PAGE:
Organophosphate resistance in olive fruit fly, Bactrocera oleae, populations in Greece and Cyprus
AuthorSkouras, P. J.; Margaritopoulos, J. T.; Seraphides, N. A.; Ioannides, I. M.; Kakani, E. G.; Mathiopoulos, K. D.; Atsitsipis, J.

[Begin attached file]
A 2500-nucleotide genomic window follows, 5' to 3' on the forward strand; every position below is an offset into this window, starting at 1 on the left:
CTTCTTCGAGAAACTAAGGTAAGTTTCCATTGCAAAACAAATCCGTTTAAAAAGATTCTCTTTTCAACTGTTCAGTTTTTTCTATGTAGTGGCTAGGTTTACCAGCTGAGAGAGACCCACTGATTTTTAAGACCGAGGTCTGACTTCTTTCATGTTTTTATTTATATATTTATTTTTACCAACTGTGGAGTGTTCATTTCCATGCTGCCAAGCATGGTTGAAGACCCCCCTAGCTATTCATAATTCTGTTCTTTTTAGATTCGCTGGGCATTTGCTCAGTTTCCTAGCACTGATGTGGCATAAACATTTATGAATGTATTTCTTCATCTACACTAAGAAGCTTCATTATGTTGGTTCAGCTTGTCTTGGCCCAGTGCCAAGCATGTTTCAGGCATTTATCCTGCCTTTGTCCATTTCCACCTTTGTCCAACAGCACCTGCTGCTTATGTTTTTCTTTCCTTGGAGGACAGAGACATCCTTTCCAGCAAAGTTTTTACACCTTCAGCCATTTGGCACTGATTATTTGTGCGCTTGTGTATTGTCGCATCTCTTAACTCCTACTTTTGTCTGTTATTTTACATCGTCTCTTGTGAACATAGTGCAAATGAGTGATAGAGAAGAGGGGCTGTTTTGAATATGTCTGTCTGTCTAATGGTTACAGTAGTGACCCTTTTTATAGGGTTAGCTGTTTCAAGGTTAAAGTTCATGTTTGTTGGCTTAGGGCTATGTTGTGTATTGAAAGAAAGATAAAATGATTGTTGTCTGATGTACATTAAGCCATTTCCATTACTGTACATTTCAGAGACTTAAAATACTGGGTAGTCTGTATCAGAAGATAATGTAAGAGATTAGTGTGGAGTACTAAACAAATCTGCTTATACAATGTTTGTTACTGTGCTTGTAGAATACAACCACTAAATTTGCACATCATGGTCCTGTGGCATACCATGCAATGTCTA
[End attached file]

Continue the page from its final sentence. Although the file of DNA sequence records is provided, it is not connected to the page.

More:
The olive fruit fly Bactrocera oleae (Gmelin) (Diptera: Tephritidae) is the most important pest of olives in countries around the Mediterranean basin. Its control has been based mostly on bait sprays with organophosphate insecticides (usually dimethoate or fenthion) for about 40 years. In the present study, the resistance status of olive fruit fly populations to dimethoate was examined in Greece and Cyprus over 2 years. Thirty-one populations from various regions of Greece, nine from Cyprus and one laboratory susceptible strain, which served as a control, were assayed by topical application of dimethoate. Considerable variation in the resistance levels to dimethoate was recorded in the populations of B. oleae, with resistance ratios ranging from 6.3 to 64.4 (ED50 values 12.5-128.7 ng dimethoate per insect). The highest resistance ratios were found in populations from Crete, and the lowest in those from Cyprus. This variation could be attributed to different selection pressures from insecticidal applications among populations from the various regions. Migration of resistant genotypes, either autonomous or via commerce, may also be involved. © 2006 Society of Chemical Industry.